Another reason children should not have allowances is because it makes kids much more dependent on their parents and others for money, getting rations of it like slaves. Prominent business magnate, millionaire and author of the award-winning financial book Rich Dad Poor Dad, Robert T. Kiyosaki has said, “Don’t work for money; make it work for you” and “Don’t be addicted to money. Work to learn. Don’t work for money. Work for knowledge.” In other words, he believes in financial independence gained through financial literacy. If a child gets an allowance, they’re relying on their parents to periodically provide them with money. It becomes an expectation that they get paid, and then they don’t manage the money. Are they really learning anything, or is it more of an artificial effect? Unfortunately, the latter may be true in many cases. This is mainly because it’s not technically theirs, but willfully given to the child by their parents. It could be possible that the money would be all that they would care about and lead to greed in a subtle way. 

Financial dependency isn’t a good thing to have, because if you’re tied to one source of income it could be harmful. In the context of allowance in the real world, let’s say a person has a job. He uses that job as his only source of income and makes no effort to find another way to make money. He is fully dependent on that one job to support his life. Essentially, this is the same thing that happens to a child with an allowance. Then, when the person loses his job, he would go broke since not only did he fail to budget his money correctly, but he relied too much on the job that didn’t fully rely on him to help. When the kid gets into the real world, it will be much harder for them to gain that financial stability and independence when they’ve been relying on one source of income for many years. Unless that gap can be bridged, it poses a huge issue to many families. Simply because of allowances, these issues have been brought forth.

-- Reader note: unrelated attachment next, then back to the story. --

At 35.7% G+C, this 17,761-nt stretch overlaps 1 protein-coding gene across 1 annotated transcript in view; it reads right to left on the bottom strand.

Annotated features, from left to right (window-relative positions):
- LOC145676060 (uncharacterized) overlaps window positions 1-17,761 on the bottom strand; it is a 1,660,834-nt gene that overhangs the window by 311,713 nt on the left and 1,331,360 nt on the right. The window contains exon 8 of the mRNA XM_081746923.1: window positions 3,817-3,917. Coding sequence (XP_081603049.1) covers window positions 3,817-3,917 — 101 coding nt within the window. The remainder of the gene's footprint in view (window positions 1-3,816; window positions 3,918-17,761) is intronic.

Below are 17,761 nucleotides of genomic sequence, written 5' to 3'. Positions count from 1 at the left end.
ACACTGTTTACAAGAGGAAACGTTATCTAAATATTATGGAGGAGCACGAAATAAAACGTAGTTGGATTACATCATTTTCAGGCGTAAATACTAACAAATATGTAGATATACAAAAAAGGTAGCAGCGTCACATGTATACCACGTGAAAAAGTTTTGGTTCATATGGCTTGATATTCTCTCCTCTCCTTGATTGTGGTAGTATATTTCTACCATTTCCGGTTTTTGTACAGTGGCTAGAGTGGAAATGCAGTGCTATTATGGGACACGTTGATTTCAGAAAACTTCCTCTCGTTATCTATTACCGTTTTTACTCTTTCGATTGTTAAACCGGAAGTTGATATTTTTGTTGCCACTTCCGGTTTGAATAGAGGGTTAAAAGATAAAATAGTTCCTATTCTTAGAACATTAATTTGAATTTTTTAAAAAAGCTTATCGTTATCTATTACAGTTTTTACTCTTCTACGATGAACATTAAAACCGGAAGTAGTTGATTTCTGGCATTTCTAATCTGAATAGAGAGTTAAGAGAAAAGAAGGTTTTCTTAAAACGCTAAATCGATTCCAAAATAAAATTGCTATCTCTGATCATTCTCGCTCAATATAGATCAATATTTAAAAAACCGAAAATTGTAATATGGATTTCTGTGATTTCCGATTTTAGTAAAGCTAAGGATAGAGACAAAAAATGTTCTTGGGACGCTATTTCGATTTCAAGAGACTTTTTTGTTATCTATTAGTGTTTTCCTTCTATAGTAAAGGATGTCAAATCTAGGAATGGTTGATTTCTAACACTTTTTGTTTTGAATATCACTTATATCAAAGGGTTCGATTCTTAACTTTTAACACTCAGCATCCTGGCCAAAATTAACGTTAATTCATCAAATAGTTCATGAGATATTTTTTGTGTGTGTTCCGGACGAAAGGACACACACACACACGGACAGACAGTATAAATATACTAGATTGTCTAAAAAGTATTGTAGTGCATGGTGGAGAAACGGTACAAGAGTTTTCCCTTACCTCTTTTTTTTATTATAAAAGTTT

While some may argue that giving a child an allowance is a splendid way to introduce them to money and the financial world in general, in the long run it ends up being a negative thing. For example, a Business Insider article states: 

“According to the 2000 Jumpstart Coalition survey “Improving Financial Literacy—What Schools and Parents Can and Cannot Do,” 35% of the total respondents, American high school seniors, received an allowance based on chores, and 10.5% received an unconditional allowance. Those who received no allowance had the highest mean financial literacy score of 52.5%. Those who received an allowance dependent on chores followed closely, at 52.1%. But those who received an unconditional allowance—in other words, those children who parenting experts say should have the best money habits—had the lowest rates of financial literacy (49.1%).”  

A visual representation of this:


The stats give you all the information you need.

Yes, it may seem that the child at first could have a jumpstart in their financial education, but in the long run it’s proven that an allowance can worsen financial literacy. The allowance would be pointless, and it could result in them spending all the money they earn. The reason behind this? Actual financial discussion and incorporation into the family isn’t involved. Rather than giving that child an allowance to “develop” their financial knowledge, one could explicitly teach them about financial literacy or give them the resources they need to do so themselves. There’s a load of different alternatives, and the internet today only expands them. They just need to be used. 

In conclusion, many parents worldwide give their children allowances for work or even unconditionally. With the popularization of this, the effect it has on people is only increasing. However, allowances aren’t a fantastic way to introduce financial literacy to children, since it gives youngsters a limited picture of the financial world and makes them monetarily reliant on their parents or others. Every step towards changing this for the benefit of children helps, small or large, parent or not!